The last time I reviewed Peony Gent’s comics at Broken Frontier I said of her work “that Gent’s practice crosses media isn’t in itself unique but what does mark her out as one of the most important newer voices in the small press world is the pioneering manner in which she adapts the storytelling tools of the medium to her ends; breaking free of the self-imposed and self-defined confines that limit others and re-imagining the canvas of the comics page.”
Over the years that I’ve been covering her graphic poetry (Gent was one of our 2017 ‘Six Small Press Creators to Watch‘) I’ve come to the firm conclusion she genuinely takes the form into entirely new narrative territory with a pensive, abstract lyricism that represents some of the most exciting, boundary-pushing and challenging approaches to the medium in contemporary UK indie comics.
Gent will be running a workshop with fellow small presser Mhairi Braden at this year’s ELCAF and, as is customary, she has some new work out in time for the festival. Park Bench Kensington presents in fragmentary visual snatches half a conversation conducted on a park bench in London detailing “the difficulties of immigration, the pain of love.” That we are privy to only one side of the interaction gives an added layer of poigancy to the account, focusing our attention entirely on the plight of its subject and asking us to approach that “filling in the space between panels” reading comprehension of comics to new interpretive levels.
As with much of Gent’s work its physicality plays a vital role in its thematic delivery with blank facing pages inviting the reader to linger longer after the page turn; to not just absorb her fractured imagery and displaced dialogue but to visually consume them. Her now familiar abstract representation of events moves from the moment and the environs of the park through place and time, as the anonymous speaker talks of his original home country and his past, including the break-up of his relationship. It’s an account of one person reaching out in a moment of existential crisis; a spotlight on self and a reminder of the vital importance of empathy in a world currently so lacking in it. One otherwise forgotten small story speaking with a profound eloquence.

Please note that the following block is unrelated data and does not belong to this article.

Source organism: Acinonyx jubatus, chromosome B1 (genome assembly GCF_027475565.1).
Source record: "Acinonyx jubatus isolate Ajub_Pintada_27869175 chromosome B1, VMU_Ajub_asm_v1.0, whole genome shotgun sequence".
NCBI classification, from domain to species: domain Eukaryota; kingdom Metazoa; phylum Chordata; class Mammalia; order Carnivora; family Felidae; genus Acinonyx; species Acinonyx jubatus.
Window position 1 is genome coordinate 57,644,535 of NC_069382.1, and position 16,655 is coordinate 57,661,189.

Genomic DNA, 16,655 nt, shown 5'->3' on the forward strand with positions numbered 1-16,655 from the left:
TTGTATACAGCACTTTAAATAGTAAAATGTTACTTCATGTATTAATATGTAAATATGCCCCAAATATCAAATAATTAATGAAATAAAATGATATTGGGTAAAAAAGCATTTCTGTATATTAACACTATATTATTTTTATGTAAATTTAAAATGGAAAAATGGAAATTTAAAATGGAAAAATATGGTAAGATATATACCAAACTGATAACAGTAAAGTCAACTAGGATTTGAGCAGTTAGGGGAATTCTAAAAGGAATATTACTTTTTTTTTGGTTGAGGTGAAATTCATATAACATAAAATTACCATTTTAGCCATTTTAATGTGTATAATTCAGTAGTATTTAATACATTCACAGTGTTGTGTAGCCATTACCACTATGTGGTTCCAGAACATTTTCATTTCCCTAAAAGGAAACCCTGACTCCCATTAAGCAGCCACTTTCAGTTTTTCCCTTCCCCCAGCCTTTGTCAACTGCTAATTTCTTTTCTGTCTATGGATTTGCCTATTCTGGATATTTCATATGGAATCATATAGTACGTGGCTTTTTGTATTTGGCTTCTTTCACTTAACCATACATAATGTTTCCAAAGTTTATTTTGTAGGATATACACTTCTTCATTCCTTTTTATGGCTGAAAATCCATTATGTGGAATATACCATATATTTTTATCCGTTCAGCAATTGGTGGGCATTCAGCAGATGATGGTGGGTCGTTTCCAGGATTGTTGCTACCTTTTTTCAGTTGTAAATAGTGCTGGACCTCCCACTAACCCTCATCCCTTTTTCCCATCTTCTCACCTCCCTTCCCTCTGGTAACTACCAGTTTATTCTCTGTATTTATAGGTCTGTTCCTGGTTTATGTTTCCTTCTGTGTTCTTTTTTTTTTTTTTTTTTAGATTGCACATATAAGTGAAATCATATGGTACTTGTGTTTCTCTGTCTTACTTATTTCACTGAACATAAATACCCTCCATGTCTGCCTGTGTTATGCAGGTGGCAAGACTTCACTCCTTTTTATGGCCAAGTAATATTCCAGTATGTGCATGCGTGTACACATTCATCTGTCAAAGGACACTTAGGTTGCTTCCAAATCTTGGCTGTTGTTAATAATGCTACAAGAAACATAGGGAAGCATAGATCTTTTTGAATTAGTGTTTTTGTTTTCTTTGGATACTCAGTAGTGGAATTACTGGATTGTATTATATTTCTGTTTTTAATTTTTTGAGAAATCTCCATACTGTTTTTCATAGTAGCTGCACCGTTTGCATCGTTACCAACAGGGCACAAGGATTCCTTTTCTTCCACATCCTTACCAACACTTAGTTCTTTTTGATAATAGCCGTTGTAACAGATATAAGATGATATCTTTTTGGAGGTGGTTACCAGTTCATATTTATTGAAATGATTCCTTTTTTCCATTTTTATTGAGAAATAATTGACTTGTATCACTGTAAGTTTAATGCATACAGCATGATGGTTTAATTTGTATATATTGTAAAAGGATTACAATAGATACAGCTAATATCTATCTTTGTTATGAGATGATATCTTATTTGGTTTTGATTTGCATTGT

Gent adopts a six-panel grid structure for Park Bench Kensington and then immediately subverts its supposed conformity. Characters are scored through as mood and depression escalate, figures overlap and seep through panels, and scenes slowly fade out as page structure acquiesces and eventually submits to Gent’s narrative will. Use of colour is carefully sparing with sudden bursts of vivid hues making the emotional tones of key sequences all the more effective.
Park Bench Kensington is, then, an impression of an experience and one that becomes so resonant for a detachment that ironically makes it all the more compelling. If you’re ELCAF-bound this weekend then a stop at the table of one of the most important new voices in British comics is an absolute must.
Review by Andy Oliver
Peony Gent will be exhibiting at ELCAF and co-hosting in the ‘Panel to Page‘ workshop with Mhairi Braden on June 7th. For more on Peony Gent’s work visit her site here and follow her on Twitter here. and Instagram here. You can visit her online store here.